Effective Sales Territory Planning Allows You to Focus on Selling

Sales managers do not want to spend their time reviewing spreadsheets full of potential customers and their options. They certainly won’t sign on to expend time and energy understanding why they’re behind on their targets and how best to fix the problem. They would rather just be given a solution to implement.

The company’s priority is not making a profit, but rather supporting their sales teams so that the reps can be successful. Utilizing an effective CRM can help salespeople make the most of the approximately 200 selling days they have each year by ensuring their time is not wasted.

It is beneficial to have a sales territory plan that is rich in information at the start of every sales year so that your sales and marketing campaigns are as effective as possible. This means that your marketing efforts are more likely to be successful in terms of reaching your target customers and making sales.

Building a Sales Territory Plan

If you don’t design your sales territories with a plan, you’ll find that you’re using up your resources and budget without getting a good return on your investment. Sound familiar?

If you’re barely scraping by each quarter, struggling to bring in new business, you need to familiarize yourself with these sales territory planning rules.

Define your market.

To set up territories effectively, sales leaders must first understand the environment of their business. There are many ways that a business can define a market. There are many factors that can affect a company, such as its location, size, the demographics of its consumers, and the level of competition it faces. But starting with internal company factors is key.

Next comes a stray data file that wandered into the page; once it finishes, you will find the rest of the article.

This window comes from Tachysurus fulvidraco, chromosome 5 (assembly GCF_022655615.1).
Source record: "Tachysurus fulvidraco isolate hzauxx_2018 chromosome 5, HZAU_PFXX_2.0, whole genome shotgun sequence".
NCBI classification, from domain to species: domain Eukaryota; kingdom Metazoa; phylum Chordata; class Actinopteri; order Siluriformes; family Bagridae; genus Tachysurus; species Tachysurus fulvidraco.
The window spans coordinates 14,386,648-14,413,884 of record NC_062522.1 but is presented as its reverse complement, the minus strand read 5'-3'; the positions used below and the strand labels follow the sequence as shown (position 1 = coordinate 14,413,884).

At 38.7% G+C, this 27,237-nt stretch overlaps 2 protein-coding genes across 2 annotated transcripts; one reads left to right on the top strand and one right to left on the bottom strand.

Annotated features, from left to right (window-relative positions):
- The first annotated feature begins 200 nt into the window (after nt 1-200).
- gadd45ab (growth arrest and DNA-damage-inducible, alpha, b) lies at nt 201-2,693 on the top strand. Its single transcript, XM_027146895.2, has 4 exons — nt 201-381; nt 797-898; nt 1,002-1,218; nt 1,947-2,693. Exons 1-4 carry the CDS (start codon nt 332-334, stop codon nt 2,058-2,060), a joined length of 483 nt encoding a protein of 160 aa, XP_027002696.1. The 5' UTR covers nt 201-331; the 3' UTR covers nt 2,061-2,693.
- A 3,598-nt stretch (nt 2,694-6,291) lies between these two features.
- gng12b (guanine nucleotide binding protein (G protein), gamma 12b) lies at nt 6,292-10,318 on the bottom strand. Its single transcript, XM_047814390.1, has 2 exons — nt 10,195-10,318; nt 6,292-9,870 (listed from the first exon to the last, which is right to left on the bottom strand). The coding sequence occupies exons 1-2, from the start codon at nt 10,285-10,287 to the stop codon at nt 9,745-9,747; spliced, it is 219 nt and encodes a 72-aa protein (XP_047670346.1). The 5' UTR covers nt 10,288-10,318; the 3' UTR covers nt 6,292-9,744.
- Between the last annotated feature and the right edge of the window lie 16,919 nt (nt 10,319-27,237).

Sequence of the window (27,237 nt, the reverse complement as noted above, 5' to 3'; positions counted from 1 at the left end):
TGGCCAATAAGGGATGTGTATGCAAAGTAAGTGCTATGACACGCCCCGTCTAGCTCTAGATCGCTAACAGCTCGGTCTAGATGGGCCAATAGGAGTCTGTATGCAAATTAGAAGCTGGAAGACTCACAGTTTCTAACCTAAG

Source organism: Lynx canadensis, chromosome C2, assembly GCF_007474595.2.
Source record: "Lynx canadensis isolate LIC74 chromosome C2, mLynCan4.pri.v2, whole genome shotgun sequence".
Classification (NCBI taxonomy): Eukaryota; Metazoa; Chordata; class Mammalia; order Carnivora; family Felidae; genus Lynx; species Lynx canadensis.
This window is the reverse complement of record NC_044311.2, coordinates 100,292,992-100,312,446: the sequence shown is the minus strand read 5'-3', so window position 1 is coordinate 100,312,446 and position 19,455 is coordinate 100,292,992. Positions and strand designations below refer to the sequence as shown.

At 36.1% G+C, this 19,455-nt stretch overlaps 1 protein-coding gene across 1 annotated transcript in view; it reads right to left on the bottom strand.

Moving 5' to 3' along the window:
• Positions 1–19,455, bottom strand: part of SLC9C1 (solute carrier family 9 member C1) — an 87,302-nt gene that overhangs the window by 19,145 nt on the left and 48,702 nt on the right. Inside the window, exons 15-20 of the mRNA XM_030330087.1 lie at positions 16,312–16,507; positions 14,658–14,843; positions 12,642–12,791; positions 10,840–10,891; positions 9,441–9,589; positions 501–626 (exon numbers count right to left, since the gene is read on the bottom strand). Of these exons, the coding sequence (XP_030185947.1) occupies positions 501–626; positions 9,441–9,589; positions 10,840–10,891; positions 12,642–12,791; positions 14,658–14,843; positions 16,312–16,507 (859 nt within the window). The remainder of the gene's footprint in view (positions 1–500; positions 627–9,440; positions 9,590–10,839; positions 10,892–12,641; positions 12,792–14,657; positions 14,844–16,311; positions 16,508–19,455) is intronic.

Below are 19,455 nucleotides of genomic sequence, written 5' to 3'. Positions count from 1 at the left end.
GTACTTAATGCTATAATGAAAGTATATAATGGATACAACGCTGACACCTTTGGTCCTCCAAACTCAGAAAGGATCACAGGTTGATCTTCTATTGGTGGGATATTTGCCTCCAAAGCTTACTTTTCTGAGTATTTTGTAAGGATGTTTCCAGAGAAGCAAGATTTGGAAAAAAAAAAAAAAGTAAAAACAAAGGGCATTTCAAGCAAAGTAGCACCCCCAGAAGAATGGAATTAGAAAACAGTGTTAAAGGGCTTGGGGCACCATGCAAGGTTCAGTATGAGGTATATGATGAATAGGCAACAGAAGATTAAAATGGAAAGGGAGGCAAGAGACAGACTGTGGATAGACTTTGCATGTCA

Consider your company’s core values, goals, and revenue. What is the most profitable customer base for the business?

Identify a group your sales team could tap into that is similar to the group you have identified. Choose your most profitable customers and try to get more customers like them. These could become new territories for your business.

Identify what sets your business apart and make it a priority according to what your area requires. Focusing on a lucrative market segment as its own sales area will diminish overhead costs, amplify sales, and lessen customer churn.

Assess account quality.

Once you have pinpointed your ideal target market for your sales territory, you will need to appraise the worth of each account within that market. The type of measurement (quantitative or qualitative) will depend on the product or service your business offers.

A company might rank its accounts by net profitability. A company that relies heavily on customer recommendations could focus on accounts that are more likely to refer others to their company.

By finding out how much each account is worth, you can figure out which ones to prioritize in your sales territory planning. This ensures that your sales team is aware of which accounts are included in their quota metrics and can, therefore, give the appropriate amount of attention to these accounts.

Determine territory quality.